Eden District Municipality, NMMU (SRU) and SCLI to co-host Annual Biodiversity Seminar
Following devastating wild fires in the past summer (and still raging in places), Eden District Municipality (Disaster Management), NMMU (Sustainable Research Unit) and the Southern Cape Landowners Initiative (SCLI), decided to co-host and facilitate the annual (regional) seminar on risks associated with invasive alien plants.

Besides losses of thousands of hectares of grazing, damage to property, vast amounts of money to fight fires, towns such as Knysna, Plettenberg Bay and Sedgefield, are feeling the effect of restricted availability of fresh water as a result of overgrown catchments and river beds.

Coinciding with the United Nations World Biodiversity Day celebrations, the aim of the conference is to develop a collective approach to ever increasing threats posed by invasive alien plants. Not only is the regional footprint of invasive alien plants on the increase, but budgets to address the problem is decreasing.

In South Africa (along with many places elsewhere in the world), invasive alien plants are considered to be a significant threat to biodiversity conservation and the sustained delivery of ecosystem services, most significantly, the ability of catchments to release water.

Accordingly, considerable resources are expended in attempts to address this problem. Initiated in 1995, South Africa has one of the largest government funded programmes in the world aimed at managing IAPs, namely the Woking for Water Programme. This programme was initiated in 1995 with the dual objectives of (1) clearing IAPs to increase water delivery and improve ecological integrity and (2) job creation to alleviate poverty (Van Wilgen, Le Maitre & Cowling 1998).

However, in the past two decades, state funded initiatives, such as Working for Water, to address invasive alien plant eradication has all but disappeared from the Southern Cape, and when in place, had mixed results.

Currently, SANParks, the Breede Gouritz Catchment Management Association, SANRAL, Eskom, Cape Nature, SAB Miller, MTO, PG Bison, Eden DM and the Southern Cape Fire Protection Association (FPA), are the only entities with budget allocations to contain invasive alien plants.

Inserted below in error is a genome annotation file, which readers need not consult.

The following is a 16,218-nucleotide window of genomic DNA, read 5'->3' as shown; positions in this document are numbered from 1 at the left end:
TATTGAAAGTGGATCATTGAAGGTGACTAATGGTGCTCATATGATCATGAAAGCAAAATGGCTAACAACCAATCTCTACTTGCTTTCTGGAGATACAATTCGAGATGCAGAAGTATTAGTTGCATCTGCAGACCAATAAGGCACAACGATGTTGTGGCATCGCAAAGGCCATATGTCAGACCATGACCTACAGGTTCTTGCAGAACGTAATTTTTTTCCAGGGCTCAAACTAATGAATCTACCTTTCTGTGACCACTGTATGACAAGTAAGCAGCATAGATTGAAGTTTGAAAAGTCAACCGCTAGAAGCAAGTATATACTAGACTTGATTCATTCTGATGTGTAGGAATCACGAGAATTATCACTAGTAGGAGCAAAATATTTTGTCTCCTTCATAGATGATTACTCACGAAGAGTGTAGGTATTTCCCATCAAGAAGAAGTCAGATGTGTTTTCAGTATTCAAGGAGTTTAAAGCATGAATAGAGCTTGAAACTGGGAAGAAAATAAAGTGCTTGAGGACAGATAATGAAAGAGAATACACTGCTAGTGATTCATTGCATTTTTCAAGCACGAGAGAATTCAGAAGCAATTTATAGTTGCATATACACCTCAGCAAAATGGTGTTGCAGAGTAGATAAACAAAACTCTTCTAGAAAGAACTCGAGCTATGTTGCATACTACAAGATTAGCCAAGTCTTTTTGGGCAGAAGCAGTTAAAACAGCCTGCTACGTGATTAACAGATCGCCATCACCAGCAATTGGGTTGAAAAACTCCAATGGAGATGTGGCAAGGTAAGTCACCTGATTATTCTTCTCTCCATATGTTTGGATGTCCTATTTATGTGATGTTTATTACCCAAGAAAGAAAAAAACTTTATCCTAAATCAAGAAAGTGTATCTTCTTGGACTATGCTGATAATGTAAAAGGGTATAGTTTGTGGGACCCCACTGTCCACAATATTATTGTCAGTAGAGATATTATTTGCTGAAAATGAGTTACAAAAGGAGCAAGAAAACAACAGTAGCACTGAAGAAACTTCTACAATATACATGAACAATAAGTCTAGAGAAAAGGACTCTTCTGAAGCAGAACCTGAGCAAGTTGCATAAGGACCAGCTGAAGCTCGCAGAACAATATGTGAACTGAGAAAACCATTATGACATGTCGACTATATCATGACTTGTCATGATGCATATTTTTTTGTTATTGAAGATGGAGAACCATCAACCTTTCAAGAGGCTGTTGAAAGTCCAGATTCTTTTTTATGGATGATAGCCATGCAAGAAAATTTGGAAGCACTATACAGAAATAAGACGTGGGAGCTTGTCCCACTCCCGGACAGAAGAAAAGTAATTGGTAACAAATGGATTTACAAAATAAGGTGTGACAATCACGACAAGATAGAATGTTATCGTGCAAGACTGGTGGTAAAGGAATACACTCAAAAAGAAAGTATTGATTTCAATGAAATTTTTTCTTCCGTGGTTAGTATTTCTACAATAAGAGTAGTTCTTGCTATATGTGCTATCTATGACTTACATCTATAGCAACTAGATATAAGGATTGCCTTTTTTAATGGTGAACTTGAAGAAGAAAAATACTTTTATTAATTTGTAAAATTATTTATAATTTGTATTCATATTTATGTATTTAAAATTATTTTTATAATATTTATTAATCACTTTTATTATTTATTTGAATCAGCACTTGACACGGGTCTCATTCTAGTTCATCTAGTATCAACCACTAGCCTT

SCLI: A spring board for co-ordinated (regional) planning.

With the situation as it is, Southern Cape land managers and land owners intend to use the SCLI annual seminar (on invasive alien plants) as a spring board for better planning and co-ordinated spending.

The development of an overarching (regional) strategy to deal with invasive alien plants can potentially bring about water security in stressed catchments, reduce fire and associate risks, and retain what biodiversity remains in the Garden Route and Outeniqua mountains.

The conference is co-ordinated by SCLI, and will be hosted on Thursday 25 May and Friday 26 May at the Far Hills Hotel. Interested parties can contact Janet van Ginkel – janet@papertreeprojects.co.za
or info@scli.co.za

The Southern Cape Landowners Initiative (SCLI), is a public platform for landowners and land managers who have an interest in the control and eradication of invasive alien plants. SCLI is supported by the Table Mountain Fund, an associated trust of WWF SA, visit www.wwf.org.za for more information.

Foto: (GERHARD OTTO)
The presence of invasive alien plants on the Southern Cape landscape has devastating results in terms of water security and wild fire.

Written by Cobus Meiring